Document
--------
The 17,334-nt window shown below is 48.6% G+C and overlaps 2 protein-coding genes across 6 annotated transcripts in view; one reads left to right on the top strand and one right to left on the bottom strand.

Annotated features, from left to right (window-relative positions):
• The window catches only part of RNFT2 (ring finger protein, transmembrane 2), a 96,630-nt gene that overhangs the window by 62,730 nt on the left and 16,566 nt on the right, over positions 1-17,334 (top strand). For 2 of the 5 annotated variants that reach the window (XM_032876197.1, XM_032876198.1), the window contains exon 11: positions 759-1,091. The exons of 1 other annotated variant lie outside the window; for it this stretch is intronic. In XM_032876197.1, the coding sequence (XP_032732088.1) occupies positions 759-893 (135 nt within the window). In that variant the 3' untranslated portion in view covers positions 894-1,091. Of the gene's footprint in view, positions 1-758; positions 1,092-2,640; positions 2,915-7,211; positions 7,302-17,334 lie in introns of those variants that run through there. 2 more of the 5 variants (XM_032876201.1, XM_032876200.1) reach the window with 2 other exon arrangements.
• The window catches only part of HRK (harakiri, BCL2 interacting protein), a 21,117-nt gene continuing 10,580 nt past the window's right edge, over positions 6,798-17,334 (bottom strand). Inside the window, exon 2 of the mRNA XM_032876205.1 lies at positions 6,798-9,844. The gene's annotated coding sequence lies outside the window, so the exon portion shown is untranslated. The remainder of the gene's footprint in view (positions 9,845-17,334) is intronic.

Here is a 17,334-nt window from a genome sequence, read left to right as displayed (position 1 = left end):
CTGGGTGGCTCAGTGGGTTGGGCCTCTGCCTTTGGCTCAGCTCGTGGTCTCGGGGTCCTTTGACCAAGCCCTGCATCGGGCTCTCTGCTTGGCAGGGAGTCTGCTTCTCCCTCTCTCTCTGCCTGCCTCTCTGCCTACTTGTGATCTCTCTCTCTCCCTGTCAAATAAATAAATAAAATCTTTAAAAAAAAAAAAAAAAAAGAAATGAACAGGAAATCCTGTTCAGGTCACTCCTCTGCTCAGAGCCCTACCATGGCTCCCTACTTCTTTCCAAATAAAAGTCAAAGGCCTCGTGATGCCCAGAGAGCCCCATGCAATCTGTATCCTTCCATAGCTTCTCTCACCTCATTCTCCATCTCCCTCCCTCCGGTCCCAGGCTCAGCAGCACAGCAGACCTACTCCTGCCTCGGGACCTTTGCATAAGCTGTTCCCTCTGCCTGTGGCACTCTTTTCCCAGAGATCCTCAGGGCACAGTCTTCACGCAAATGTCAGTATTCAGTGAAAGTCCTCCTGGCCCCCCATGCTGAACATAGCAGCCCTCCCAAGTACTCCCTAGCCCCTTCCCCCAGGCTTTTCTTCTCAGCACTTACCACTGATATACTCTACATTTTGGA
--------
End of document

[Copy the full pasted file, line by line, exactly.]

The 17,334-nt window shown below is 48.6% G+C and overlaps 2 protein-coding genes across 6 annotated transcripts in view; one reads left to right on the top strand and one right to left on the bottom strand.

Annotated features, from left to right (window-relative positions):
• The window catches only part of RNFT2 (ring finger protein, transmembrane 2), a 96,630-nt gene that overhangs the window by 62,730 nt on the left and 16,566 nt on the right, over positions 1-17,334 (top strand). For 2 of the 5 annotated variants that reach the window (XM_032876197.1, XM_032876198.1), the window contains exon 11: positions 759-1,091. The exons of 1 other annotated variant lie outside the window; for it this stretch is intronic. In XM_032876197.1, the coding sequence (XP_032732088.1) occupies positions 759-893 (135 nt within the window). In that variant the 3' untranslated portion in view covers positions 894-1,091. Of the gene's footprint in view, positions 1-758; positions 1,092-2,640; positions 2,915-7,211; positions 7,302-17,334 lie in introns of those variants that run through there. 2 more of the 5 variants (XM_032876201.1, XM_032876200.1) reach the window with 2 other exon arrangements.
• The window catches only part of HRK (harakiri, BCL2 interacting protein), a 21,117-nt gene continuing 10,580 nt past the window's right edge, over positions 6,798-17,334 (bottom strand). Inside the window, exon 2 of the mRNA XM_032876205.1 lies at positions 6,798-9,844. The gene's annotated coding sequence lies outside the window, so the exon portion shown is untranslated. The remainder of the gene's footprint in view (positions 9,845-17,334) is intronic.

Here is a 17,334-nt window from a genome sequence, read left to right as displayed (position 1 = left end):
CTGGGTGGCTCAGTGGGTTGGGCCTCTGCCTTTGGCTCAGCTCGTGGTCTCGGGGTCCTTTGACCAAGCCCTGCATCGGGCTCTCTGCTTGGCAGGGAGTCTGCTTCTCCCTCTCTCTCTGCCTGCCTCTCTGCCTACTTGTGATCTCTCTCTCTCCCTGTCAAATAAATAAATAAAATCTTTAAAAAAAAAAAAAAAAAAGAAATGAACAGGAAATCCTGTTCAGGTCACTCCTCTGCTCAGAGCCCTACCATGGCTCCCTACTTCTTTCCAAATAAAAGTCAAAGGCCTCGTGATGCCCAGAGAGCCCCATGCAATCTGTATCCTTCCATAGCTTCTCTCACCTCATTCTCCATCTCCCTCCCTCCGGTCCCAGGCTCAGCAGCACAGCAGACCTACTCCTGCCTCGGGACCTTTGCATAAGCTGTTCCCTCTGCCTGTGGCACTCTTTTCCCAGAGATCCTCAGGGCACAGTCTTCACGCAAATGTCAGTATTCAGTGAAAGTCCTCCTGGCCCCCCATGCTGAACATAGCAGCCCTCCCAAGTACTCCCTAGCCCCTTCCCCCAGGCTTTTCTTCTCAGCACTTACCACTGATATACTCTACATTTTGGA